Organisation University of Edinburgh 
Sector Academic/University
Country United Kingdom
Start 10/2010 
End 09/2013
 
Title ES cell line Plet1CreERt2 
Description This is an ES cell line in which CreERt2 is knocked in to exon 1 of the mouse Plet1 locus, such that it replaces Plet1 expression (knockin-knockout). This ES cell line has also been used to generate a Plet1CreERt2 transgenic mouse line. The CreERt2 is not functional unfortunately, but the mouse line is a Plet1 null. 
Type Of Material Model of mechanisms or symptoms - mammalian in vivo 
Year Produced 2013 
Provided To Others? Yes  
Impact N/A 
 
Title Foxn1G 
Description This is an ES cell line and corresponding mouse strain carrying a revertible hypomorphic allele of Foxn1, where a flowed GFP cassette is knocked in to the Foxn1 locus such that it severely disrupts Foxn1 transcription.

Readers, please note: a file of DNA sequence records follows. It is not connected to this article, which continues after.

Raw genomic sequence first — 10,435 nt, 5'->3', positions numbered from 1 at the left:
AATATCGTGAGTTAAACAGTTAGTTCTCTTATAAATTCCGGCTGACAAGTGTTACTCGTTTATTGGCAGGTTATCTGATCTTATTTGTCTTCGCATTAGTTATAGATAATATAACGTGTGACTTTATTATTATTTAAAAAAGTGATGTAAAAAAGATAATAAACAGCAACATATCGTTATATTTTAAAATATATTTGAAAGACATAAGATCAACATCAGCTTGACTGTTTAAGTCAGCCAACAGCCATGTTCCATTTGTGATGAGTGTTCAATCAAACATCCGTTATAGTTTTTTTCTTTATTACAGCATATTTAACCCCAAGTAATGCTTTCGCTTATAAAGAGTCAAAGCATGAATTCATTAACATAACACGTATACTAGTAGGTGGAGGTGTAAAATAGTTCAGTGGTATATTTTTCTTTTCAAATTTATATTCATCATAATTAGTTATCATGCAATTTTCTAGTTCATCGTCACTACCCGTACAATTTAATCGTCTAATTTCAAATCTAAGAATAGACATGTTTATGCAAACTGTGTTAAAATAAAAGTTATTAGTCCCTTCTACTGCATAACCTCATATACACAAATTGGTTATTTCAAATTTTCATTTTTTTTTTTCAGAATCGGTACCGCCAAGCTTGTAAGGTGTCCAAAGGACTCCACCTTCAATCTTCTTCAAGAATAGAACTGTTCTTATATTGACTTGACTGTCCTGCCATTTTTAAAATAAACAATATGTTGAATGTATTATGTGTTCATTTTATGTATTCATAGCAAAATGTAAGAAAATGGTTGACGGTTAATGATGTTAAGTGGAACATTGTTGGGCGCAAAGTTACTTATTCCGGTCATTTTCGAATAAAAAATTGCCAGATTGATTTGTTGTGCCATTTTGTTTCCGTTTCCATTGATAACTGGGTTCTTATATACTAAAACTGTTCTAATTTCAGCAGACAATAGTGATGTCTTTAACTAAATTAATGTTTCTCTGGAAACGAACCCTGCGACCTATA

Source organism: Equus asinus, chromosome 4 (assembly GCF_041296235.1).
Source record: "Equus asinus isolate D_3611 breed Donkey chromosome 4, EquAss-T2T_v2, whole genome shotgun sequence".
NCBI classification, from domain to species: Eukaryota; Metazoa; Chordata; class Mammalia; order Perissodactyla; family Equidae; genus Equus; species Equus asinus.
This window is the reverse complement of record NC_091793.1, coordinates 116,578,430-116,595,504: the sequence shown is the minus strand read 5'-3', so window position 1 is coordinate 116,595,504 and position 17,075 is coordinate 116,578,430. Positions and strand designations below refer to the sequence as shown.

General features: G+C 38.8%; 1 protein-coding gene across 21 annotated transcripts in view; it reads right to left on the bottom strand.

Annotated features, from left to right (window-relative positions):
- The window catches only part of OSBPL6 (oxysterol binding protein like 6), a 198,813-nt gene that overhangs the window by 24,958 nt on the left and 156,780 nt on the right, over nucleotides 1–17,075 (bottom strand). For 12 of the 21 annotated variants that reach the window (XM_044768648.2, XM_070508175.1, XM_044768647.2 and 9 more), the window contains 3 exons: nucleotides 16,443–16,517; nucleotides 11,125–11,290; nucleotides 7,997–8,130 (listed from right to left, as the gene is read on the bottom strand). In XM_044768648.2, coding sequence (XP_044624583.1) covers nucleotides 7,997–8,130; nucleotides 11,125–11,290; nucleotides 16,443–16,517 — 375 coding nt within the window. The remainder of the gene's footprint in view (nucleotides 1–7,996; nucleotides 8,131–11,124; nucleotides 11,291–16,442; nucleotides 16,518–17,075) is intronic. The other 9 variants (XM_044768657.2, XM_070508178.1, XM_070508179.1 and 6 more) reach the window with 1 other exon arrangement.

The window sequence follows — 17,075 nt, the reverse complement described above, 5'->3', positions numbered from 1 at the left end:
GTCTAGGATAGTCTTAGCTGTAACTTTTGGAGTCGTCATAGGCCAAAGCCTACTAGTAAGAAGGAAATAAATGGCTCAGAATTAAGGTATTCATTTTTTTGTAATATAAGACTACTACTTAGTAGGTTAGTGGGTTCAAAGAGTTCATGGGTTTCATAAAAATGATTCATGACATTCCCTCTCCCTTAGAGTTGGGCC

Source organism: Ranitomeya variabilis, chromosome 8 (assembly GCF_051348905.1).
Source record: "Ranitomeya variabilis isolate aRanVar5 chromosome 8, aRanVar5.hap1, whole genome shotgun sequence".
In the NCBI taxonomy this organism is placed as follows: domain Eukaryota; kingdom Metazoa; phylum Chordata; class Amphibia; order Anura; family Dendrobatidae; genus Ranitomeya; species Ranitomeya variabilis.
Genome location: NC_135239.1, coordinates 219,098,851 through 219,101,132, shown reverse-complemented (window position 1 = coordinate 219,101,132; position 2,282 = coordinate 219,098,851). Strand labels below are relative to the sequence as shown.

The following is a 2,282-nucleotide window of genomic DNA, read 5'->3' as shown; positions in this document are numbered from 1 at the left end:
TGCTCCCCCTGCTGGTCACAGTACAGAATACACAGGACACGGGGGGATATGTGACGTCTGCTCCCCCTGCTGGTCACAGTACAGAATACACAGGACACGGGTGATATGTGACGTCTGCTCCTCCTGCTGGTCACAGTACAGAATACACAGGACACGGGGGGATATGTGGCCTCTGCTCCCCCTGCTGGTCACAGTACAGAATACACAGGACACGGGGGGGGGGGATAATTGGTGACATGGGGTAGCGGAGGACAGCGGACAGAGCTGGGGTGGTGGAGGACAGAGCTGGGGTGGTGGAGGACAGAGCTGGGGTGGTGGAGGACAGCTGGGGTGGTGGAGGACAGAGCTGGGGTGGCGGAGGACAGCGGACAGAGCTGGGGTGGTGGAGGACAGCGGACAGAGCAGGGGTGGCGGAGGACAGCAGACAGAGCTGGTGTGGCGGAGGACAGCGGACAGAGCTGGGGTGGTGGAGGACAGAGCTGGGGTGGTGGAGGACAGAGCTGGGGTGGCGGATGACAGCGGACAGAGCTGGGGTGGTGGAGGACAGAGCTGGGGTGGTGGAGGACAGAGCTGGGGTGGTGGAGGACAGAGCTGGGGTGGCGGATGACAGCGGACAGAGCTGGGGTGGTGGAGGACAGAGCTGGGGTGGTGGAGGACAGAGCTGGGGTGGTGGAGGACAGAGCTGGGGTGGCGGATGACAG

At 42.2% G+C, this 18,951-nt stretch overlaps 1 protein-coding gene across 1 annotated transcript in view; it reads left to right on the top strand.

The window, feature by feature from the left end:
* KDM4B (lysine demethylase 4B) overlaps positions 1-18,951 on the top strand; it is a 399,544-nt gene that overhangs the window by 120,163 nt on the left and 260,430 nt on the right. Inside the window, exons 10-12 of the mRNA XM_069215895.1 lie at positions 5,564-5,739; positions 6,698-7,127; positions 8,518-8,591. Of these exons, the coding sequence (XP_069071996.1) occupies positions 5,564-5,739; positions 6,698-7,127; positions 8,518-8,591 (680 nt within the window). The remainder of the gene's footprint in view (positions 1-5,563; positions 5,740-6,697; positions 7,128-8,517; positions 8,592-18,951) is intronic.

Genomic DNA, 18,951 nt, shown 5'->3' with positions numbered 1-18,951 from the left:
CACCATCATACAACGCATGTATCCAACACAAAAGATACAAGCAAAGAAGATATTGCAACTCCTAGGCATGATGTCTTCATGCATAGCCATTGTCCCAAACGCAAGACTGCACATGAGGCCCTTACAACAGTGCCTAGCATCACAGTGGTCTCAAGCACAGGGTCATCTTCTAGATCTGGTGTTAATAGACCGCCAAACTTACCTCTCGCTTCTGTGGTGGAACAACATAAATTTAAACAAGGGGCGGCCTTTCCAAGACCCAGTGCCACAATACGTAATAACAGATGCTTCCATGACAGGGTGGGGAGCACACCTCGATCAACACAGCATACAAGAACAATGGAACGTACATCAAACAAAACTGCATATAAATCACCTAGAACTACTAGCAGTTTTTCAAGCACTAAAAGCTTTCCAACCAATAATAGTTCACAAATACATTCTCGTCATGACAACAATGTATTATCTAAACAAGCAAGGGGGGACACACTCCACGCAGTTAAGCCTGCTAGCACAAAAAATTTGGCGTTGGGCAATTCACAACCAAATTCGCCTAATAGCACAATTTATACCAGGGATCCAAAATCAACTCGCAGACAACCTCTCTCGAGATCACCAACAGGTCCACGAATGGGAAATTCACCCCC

Type Of Material Cell line 
Provided To Others? No  
Impact This allele will be useful for reporting Foxn1 activity in vivo and in vitro, while minimizing the differentiation promoting activity of Foxn1. 
 
Description Generation of human ES cell reporter lines for identification of thymic epithelial lineage cells. 
Organisation University of Edinburgh
Department MRC Centre for Regenerative Medicine
Country United Kingdom 
Sector Academic/University 
PI Contribution We contribute expertise in thymic epithelial cell biology, thymus organogenesis and ES differentiation to definiteive endoderm
Collaborator Contribution My collaborator contributes expertise in gene targeting in human ES cells, and in vector design.
Impact Research materials.
Start Year 2010